Friday, March 23, 2012

Moneyball and the Answers to Life's Problems

Starring: Brad Pitt, Jonah Hill, Philip Seymour Hoffman
Category: Drama
A friend of mine was so upset at the ending of this movie, his advice to me was to turn off the audio at the end of the movie. I'm glad I didn't. I'd miss out on the most important part of the movie. It's the part that changes the movie from what it appears to be into something better, something bigger than the sum of the parts of movie. The M.Night ending, if you must. The Sixth Sense kind.
You've probably have read that some movies are referred to as 'rides'. This means that they are like rides at an amusement park. You get on it with great anticipation. It feels great while riding it. You walk away from the ride excited. But in 5 minutes, you'd forget about it and probably moved on to the next ride.
Moneyball can be enjoyed as 'ride' movie. You can take it as the story of the underdog baseball team, going against all odds to achieve greatness. Only problem is, that wasn't the whole movie. The odds were stacked up against them. But they were largely internal or of their own making. And they didn't win at the end. Yes, they wrote themselves into the history books. But they didn't win their last game. They didn't win the game that would have ended the movie on a high note.

It can be argued that the movie is about the enduring hardships of a small team and ends on the romance of baseball, the principles of one man and the spirit of resilience and steadfastness. If you take it like that, the movie is easier to understand than The Natural.
I think that the movie can also be seen as the struggle of one man, Billy Bean, the General Manager of the Oakland A's baseball team, to build a winning team using whatever little resource he has. He has to find players that would give him any advantage against the opposing team. He uses individual player's strength in the areas he needed them rather than view their strength as a whole. He breaks down the game itself to the basic factors that will make wins and find the players that will do just those. Along his way, he finds that he is up against those who do not share his vision but he remains steadfast. Billy learns to stand up against the baseball establishment's ideas of what win ballgames in pursuit of his own vision.

Saturday, March 10, 2012

Watching Games the next movie experience?

I am not a gamer. I stink at games. Puzzles? OK. Point and click adventure? If I have the time. Shoot-em-up? My last real one was the original Doom and Doom2. Even that was mostly played in co-op mode. Yep, it was over a network, something very rare back in the day. But I digress.
Games now are so much like mini movies. They have that cinematic quality to them. Everything is on a big scale. Most game budgets dwarf movie budgets now. It's no longer just during the cut-scenes. Some games used to be so bad, it consisted mostly of cut-scenes. You just basically play for a while until it reaches a point where it plays another cut-scene. 
Great games make you feel like you are living a movie. Wished you were Indiana Jones? Wish no more and be a Lego version of him.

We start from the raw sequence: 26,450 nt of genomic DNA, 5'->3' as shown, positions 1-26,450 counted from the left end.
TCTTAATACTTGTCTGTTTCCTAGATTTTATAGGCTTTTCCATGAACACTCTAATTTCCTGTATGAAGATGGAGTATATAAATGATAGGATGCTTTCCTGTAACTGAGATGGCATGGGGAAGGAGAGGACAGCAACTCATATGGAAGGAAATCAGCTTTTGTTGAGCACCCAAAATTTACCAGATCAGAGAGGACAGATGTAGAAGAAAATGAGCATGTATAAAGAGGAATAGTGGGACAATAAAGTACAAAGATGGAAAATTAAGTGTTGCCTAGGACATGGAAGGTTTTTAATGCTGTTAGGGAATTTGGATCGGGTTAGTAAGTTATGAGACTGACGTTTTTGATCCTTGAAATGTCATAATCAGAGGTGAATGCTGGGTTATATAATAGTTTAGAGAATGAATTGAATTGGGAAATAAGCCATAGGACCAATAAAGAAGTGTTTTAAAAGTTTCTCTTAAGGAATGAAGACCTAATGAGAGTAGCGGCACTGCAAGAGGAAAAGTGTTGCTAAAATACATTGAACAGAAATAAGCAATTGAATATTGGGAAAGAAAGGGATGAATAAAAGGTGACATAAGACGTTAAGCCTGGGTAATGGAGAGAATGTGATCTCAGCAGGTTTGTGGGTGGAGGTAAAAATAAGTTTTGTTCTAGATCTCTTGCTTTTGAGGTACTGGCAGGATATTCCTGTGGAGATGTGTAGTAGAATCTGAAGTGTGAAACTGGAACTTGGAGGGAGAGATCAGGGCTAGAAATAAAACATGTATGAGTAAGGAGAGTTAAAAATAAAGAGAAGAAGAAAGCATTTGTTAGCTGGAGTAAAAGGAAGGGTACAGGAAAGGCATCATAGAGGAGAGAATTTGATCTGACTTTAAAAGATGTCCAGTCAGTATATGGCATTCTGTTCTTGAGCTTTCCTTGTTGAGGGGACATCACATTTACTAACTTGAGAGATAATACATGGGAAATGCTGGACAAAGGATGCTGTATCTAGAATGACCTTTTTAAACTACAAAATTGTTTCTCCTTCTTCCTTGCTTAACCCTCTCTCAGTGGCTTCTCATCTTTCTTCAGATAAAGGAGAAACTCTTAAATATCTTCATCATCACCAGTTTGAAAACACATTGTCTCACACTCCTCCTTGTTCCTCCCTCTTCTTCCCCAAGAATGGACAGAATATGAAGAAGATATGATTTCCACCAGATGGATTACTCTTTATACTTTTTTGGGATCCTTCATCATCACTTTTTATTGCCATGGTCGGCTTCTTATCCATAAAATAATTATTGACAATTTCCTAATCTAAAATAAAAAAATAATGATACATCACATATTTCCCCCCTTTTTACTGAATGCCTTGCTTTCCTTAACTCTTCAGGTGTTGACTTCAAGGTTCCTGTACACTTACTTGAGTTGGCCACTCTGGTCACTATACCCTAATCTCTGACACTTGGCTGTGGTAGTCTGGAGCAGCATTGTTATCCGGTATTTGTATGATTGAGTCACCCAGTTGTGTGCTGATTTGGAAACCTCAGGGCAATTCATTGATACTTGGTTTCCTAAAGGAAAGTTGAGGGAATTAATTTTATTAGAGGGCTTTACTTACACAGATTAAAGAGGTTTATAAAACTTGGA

Games tie-ins have been around for a long time. But it's fairly recent that gameplay has come close to make you feel like being part of a movie. This brings up a problem. So what if you don't play games? Not just don't play them. Can't play games. Even if your life depended on it.
Do the next best thing: Watch someone else play! 
Walkthrus or Walkthroughs are videos of people playing games. People do this to show how it is played or the best way to play through a game. Walkthrus used to be long text files that describe the mundane and trivial. Reading a walkthru before playing a game will most likely tick you off and discourage you from playing it. The opposite is true with current walkthrus which are recordings made while someone else plays the game. YouTube is full of them and they come in a variety of styles. Some have witty commentary to explain what to do and why. Others just have the player make occasional remarks while allowing the viewer to listen to the game itself.
Basically, walkthrus are to help other gamers who are stuck in the middle of a game. It shows what to do and does it and shows what to expect when you do it. It's also like watching over someone's shoulder while they are playing the game. This is cool because 
  1. You don't have to actually stand around. 
  2. You get to pause and rewind what's happening
  3. That person you watching doesn't get annoyed.
If you're not sure about a game, I recommend starting with an intro of a game to see whether they are worth watching. Some games have trailers and are as useful as movie trailers.. which isn't. RoosterTeeth have their YouTube channel that showcases some games under the This is ... playlist. This series show off a few minutes of gameplay.

Once you like a game, go ahead watch a walkthru. Some games are more cinematic and lend themselves to the viewing experience. For example, Alan Wake's American Nightmare is a game that borrows heavily from movies and movie making which makes it a good watch. It also has a rich back-story that is told through radio broadcasts and short clips that appear on TV.  The atmosphere is very "Twilight Zone"-ish and the cheesy voice-over harks back to TV-land of yesteryear. 

Your mileage may vary. Some games a best enjoyed in short clips which shows off key actions sequences. I'd like to hear some of the walkthrus you've watched and what do you recommend.